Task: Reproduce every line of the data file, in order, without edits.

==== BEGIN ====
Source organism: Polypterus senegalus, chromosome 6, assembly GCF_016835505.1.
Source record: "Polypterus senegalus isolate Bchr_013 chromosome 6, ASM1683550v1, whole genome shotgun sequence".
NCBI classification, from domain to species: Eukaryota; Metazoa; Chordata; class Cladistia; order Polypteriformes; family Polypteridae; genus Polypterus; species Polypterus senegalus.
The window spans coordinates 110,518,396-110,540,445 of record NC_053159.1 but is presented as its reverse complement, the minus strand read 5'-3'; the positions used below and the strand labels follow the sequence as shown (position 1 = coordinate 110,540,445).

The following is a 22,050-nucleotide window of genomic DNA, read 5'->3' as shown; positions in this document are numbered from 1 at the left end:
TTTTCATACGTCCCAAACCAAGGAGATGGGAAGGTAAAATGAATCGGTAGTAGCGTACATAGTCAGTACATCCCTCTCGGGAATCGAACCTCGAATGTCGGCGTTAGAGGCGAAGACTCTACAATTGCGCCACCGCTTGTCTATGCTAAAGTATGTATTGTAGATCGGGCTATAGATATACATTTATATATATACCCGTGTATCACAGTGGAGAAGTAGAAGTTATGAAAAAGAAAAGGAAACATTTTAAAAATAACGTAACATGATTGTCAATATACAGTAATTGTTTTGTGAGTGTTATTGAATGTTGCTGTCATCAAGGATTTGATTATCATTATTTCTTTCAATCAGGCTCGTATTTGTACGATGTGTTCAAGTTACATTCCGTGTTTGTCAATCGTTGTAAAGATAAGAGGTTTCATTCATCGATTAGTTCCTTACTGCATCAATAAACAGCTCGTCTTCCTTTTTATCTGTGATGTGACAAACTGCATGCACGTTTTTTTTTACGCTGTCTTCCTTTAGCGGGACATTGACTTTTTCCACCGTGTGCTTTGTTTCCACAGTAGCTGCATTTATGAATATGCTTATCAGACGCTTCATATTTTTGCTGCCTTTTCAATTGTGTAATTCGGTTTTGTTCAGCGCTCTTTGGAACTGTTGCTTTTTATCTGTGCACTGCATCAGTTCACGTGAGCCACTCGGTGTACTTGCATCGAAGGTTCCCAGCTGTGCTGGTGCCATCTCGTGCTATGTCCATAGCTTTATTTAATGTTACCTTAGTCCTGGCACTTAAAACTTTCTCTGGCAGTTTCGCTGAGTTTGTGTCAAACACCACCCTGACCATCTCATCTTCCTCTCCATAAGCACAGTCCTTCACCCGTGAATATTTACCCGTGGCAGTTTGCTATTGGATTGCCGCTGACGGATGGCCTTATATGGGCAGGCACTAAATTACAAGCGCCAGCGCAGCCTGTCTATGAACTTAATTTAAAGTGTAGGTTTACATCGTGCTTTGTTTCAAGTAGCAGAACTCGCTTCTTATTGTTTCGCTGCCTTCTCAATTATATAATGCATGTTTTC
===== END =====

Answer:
Source organism: Polypterus senegalus, chromosome 6, assembly GCF_016835505.1.
Source record: "Polypterus senegalus isolate Bchr_013 chromosome 6, ASM1683550v1, whole genome shotgun sequence".
NCBI classification, from domain to species: Eukaryota; Metazoa; Chordata; class Cladistia; order Polypteriformes; family Polypteridae; genus Polypterus; species Polypterus senegalus.
The window spans coordinates 110,518,396-110,540,445 of record NC_053159.1 but is presented as its reverse complement, the minus strand read 5'-3'; the positions used below and the strand labels follow the sequence as shown (position 1 = coordinate 110,540,445).

The following is a 22,050-nucleotide window of genomic DNA, read 5'->3' as shown; positions in this document are numbered from 1 at the left end:
TTTTCATACGTCCCAAACCAAGGAGATGGGAAGGTAAAATGAATCGGTAGTAGCGTACATAGTCAGTACATCCCTCTCGGGAATCGAACCTCGAATGTCGGCGTTAGAGGCGAAGACTCTACAATTGCGCCACCGCTTGTCTATGCTAAAGTATGTATTGTAGATCGGGCTATAGATATACATTTATATATATACCCGTGTATCACAGTGGAGAAGTAGAAGTTATGAAAAAGAAAAGGAAACATTTTAAAAATAACGTAACATGATTGTCAATATACAGTAATTGTTTTGTGAGTGTTATTGAATGTTGCTGTCATCAAGGATTTGATTATCATTATTTCTTTCAATCAGGCTCGTATTTGTACGATGTGTTCAAGTTACATTCCGTGTTTGTCAATCGTTGTAAAGATAAGAGGTTTCATTCATCGATTAGTTCCTTACTGCATCAATAAACAGCTCGTCTTCCTTTTTATCTGTGATGTGACAAACTGCATGCACGTTTTTTTTTACGCTGTCTTCCTTTAGCGGGACATTGACTTTTTCCACCGTGTGCTTTGTTTCCACAGTAGCTGCATTTATGAATATGCTTATCAGACGCTTCATATTTTTGCTGCCTTTTCAATTGTGTAATTCGGTTTTGTTCAGCGCTCTTTGGAACTGTTGCTTTTTATCTGTGCACTGCATCAGTTCACGTGAGCCACTCGGTGTACTTGCATCGAAGGTTCCCAGCTGTGCTGGTGCCATCTCGTGCTATGTCCATAGCTTTATTTAATGTTACCTTAGTCCTGGCACTTAAAACTTTCTCTGGCAGTTTCGCTGAGTTTGTGTCAAACACCACCCTGACCATCTCATCTTCCTCTCCATAAGCACAGTCCTTCACCCGTGAATATTTACCCGTGGCAGTTTGCTATTGGATTGCCGCTGACGGATGGCCTTATATGGGCAGGCACTAAATTACAAGCGCCAGCGCAGCCTGTCTATGAACTTAATTTAAAGTGTAGGTTTACATCGTGCTTTGTTTCAAGTAGCAGAACTCGCTTCTTATTGTTTCGCTGCCTTCTCAATTATATAATGCATGTTTTC